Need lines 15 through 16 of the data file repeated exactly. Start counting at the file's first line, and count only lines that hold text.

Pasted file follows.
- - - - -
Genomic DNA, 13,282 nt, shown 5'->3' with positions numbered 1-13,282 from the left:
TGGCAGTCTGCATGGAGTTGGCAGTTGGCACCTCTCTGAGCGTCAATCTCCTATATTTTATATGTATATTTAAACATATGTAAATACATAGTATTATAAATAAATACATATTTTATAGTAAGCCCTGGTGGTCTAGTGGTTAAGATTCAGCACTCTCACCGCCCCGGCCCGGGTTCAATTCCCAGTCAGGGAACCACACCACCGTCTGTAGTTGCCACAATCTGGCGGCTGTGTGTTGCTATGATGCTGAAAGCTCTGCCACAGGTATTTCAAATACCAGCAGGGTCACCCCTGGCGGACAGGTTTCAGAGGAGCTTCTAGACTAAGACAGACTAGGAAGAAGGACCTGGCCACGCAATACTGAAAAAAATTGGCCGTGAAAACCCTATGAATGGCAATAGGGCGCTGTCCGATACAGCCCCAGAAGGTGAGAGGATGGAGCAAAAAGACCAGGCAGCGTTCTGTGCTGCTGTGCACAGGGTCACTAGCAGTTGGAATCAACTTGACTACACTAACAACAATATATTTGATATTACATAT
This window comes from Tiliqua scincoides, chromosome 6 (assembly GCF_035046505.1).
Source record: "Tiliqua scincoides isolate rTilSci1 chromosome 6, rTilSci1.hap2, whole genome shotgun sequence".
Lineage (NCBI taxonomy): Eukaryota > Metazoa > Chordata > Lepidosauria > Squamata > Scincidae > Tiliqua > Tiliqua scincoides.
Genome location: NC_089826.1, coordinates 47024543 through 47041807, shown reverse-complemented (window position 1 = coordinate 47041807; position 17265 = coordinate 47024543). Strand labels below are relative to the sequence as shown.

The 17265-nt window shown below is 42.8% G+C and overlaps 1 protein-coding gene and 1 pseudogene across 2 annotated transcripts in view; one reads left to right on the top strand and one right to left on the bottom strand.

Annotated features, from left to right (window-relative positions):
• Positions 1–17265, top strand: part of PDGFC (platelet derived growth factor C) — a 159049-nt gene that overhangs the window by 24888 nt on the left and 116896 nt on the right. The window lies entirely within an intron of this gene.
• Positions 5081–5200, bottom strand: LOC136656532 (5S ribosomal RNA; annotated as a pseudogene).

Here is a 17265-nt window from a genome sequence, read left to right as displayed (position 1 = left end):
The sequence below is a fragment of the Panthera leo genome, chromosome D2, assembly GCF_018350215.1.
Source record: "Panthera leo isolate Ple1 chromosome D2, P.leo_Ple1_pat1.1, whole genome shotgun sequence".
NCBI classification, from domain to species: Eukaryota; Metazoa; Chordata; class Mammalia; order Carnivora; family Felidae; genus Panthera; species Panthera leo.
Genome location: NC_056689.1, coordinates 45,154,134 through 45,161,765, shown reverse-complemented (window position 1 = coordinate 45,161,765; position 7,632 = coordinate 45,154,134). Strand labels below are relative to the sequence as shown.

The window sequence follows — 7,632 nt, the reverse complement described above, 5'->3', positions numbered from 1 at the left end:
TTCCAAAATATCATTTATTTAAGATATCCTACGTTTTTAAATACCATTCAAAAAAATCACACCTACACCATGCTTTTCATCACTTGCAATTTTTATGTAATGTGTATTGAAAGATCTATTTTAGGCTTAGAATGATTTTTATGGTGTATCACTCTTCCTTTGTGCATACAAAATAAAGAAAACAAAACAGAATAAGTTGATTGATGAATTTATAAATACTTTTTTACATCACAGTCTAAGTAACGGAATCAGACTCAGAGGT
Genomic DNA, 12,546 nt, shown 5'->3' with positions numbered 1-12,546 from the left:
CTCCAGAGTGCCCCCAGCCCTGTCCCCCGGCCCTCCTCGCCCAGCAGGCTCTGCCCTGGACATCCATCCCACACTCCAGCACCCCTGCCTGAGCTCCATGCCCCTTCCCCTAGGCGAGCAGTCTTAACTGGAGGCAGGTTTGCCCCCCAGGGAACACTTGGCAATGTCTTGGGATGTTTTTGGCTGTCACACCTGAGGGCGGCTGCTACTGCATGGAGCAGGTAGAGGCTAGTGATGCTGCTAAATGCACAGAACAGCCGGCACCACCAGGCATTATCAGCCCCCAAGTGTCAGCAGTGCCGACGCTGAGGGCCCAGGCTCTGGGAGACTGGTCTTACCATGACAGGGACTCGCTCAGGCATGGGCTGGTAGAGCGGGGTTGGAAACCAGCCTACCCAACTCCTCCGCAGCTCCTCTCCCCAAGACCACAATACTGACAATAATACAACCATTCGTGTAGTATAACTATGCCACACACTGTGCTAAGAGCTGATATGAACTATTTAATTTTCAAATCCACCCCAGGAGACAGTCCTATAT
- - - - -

Genome location: NC_056689.1, coordinates 45,154,134 through 45,161,765, shown reverse-complemented (window position 1 = coordinate 45,161,765; position 7,632 = coordinate 45,154,134). Strand labels below are relative to the sequence as shown.

The window sequence follows — 7,632 nt, the reverse complement described above, 5'->3', positions numbered from 1 at the left end: